Upon hearing the news, American Federation of Teachers and Albert Shanker Institute President Randi Weingarten shared, “Thomas Donahue understood and fought for decades the waves of unrestrained corporate power that undermined workers and their unions. His voice is missed. Condolences to his wife, Rachelle, and his family” on Twitter.
Our guest author is Karin Chenoweth the founder of Democracy and Education an organization dedicated to providing information and support to school board candidates who are standing up to the extremist threat.
With all the attention on federal and state campaigns in November 2022, it was easy to lose sight of the fact that right-wing extremists had set their sights on winning school board elections.
School board elections tend to be an afterthought among both voters and those most involved in electoral politics. Civic-minded community members running without party affiliation—sometimes without opposition—traditionally have made for rather staid elections. Voters walking determinedly into the polls fully informed about presidential and congressional races can be stopped in their tracks with the question, “Do you know who you’re voting for school board?” They often haven’t thought about it.
And yet, with more than 88,000 school board members in more than 13,000 school districts, there are more elected school board members than any other category of elected official. Often intimately involved in their communities while working many hours for little or no pay, school board members are in many ways the face of small-d democracy in their communities.
Our guest author today is Jess Gartner, CEO and Founder of Allovue, an education finance technology company.
As part of a series of federal pandemic-relief stimulus packages, K-12 schools received three rounds of funds through the Elementary and Secondary School Emergency Relief Fund (ESSER I, II, and III), totaling nearly $200 billion. Almost immediately, headlines across the nation probed how (or if) schools were spending these dollars. Nearly three years after the initial round of funding ($13 billion) was granted by the CARES Act in March 2020, questions linger about the pace and necessity of spending. Why is it so hard to get a straight answer?
For two years, the prevailing theme in the headlines had been that school districts were sitting on stacks of cash, whereas more recent (and far less breathless) stories say the money is now on track to be spent. Why all the confusion? The complex multi-year process of receiving, planning, spending, and reporting ESSER dollars is more complicated and drawn out than a single soundbyte can convey (I’ve tried!). Let’s take a quick look at a few key issues to bear in mind when thinking (or reading) about ESSER funds, and then a couple of conclusions as to what’s really going on.
Our guest author today is Josh Cowen, Professor of Education Policy at Michigan State University.
What if I told you there is a policy idea in education that, when implemented to its full extent, caused some of the largest academic drops ever measured in the research record?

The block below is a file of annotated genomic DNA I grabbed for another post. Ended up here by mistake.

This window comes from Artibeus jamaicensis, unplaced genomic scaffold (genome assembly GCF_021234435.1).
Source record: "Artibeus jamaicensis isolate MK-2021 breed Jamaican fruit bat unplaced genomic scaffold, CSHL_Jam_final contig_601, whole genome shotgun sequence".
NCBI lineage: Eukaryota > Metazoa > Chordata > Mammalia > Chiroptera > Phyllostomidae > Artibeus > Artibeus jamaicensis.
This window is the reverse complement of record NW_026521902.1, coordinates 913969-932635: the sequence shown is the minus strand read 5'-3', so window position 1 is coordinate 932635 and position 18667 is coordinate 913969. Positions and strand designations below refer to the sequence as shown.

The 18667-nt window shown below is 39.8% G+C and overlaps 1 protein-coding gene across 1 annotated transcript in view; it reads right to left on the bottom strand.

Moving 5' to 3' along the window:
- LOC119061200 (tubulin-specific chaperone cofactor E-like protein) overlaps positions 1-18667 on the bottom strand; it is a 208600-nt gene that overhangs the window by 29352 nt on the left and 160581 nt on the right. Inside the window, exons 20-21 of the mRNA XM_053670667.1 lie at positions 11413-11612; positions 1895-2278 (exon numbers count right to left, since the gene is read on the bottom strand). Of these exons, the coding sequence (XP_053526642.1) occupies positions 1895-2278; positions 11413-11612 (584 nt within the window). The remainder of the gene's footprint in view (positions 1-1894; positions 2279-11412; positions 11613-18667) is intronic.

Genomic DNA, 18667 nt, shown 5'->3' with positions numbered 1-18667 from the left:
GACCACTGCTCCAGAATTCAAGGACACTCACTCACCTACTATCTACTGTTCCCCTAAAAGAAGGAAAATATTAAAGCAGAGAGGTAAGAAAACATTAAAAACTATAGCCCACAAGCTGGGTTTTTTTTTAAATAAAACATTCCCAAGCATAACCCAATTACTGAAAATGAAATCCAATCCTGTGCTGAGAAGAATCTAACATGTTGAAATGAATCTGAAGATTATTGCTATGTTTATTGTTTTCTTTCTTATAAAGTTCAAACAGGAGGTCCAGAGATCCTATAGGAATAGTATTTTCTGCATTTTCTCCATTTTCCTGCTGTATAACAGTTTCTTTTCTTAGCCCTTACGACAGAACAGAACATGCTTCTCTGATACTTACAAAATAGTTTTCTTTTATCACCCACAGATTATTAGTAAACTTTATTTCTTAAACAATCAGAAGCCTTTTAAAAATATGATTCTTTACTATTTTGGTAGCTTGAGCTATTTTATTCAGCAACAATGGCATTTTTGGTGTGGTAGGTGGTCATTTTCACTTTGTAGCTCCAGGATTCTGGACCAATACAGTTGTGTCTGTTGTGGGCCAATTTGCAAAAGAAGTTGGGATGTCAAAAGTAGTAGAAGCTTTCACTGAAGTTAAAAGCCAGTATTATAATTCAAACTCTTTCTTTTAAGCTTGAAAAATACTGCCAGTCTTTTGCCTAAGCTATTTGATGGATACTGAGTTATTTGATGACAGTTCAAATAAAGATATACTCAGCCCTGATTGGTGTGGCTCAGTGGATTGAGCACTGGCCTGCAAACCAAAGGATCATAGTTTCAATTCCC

What if I told you that 40 percent of schools funded under that policy closed their doors afterward, and that kids in those schools fled them at about a rate of 20 percent per year?
What if I told you that some the largest financial backers of that idea also put their money behind election denial and voter suppression—groups still claiming Donald Trump won the 2020 election. Would you believe what those groups told you about their ideas for improving schools?
What if I told you that idea exists, that it’s called school vouchers, and despite all of the evidence against it the idea persists and is even expanding?
Our guest author is Professor Ming Ming Chiu, Chair Professor of Analytics and Diversity, Special Education and Counseling Department and Director, Analytics\Assessment Research Centre, Education University of Hong Kong
A child's reading skills depends not only on her motivation, ability, and reading instruction, but also on her context—her country, family, schoolmates, and their interactions with her gender, according to large-scale international studies of over a million students in 63 countries across two decades using advanced statistics (including multilevel analysis of plausible values). Children with greater motivation to read than others, spend more time learning to read and do more reading, so they typically have stronger reading skills. Also, children with greater intelligence (IQ) learn to read more readily. Although some children learn to read on their own, most children receive direct reading instruction at home or at school (especially that each letter corresponds to a sound in languages with alphabets like English [alphabetic principle]) while constructing integrated meaning from the sequences of words.
Furthermore, the environment around a child also affects her reading skills, including her country's income, income inequality, and cultural values; her family's money, education, cultural knowledge, and social networks; her schoolmates' information sharing, evaluations, motivations, and norms; and their interactions with gender, such as favoritism, learning opportunities, and social interactions.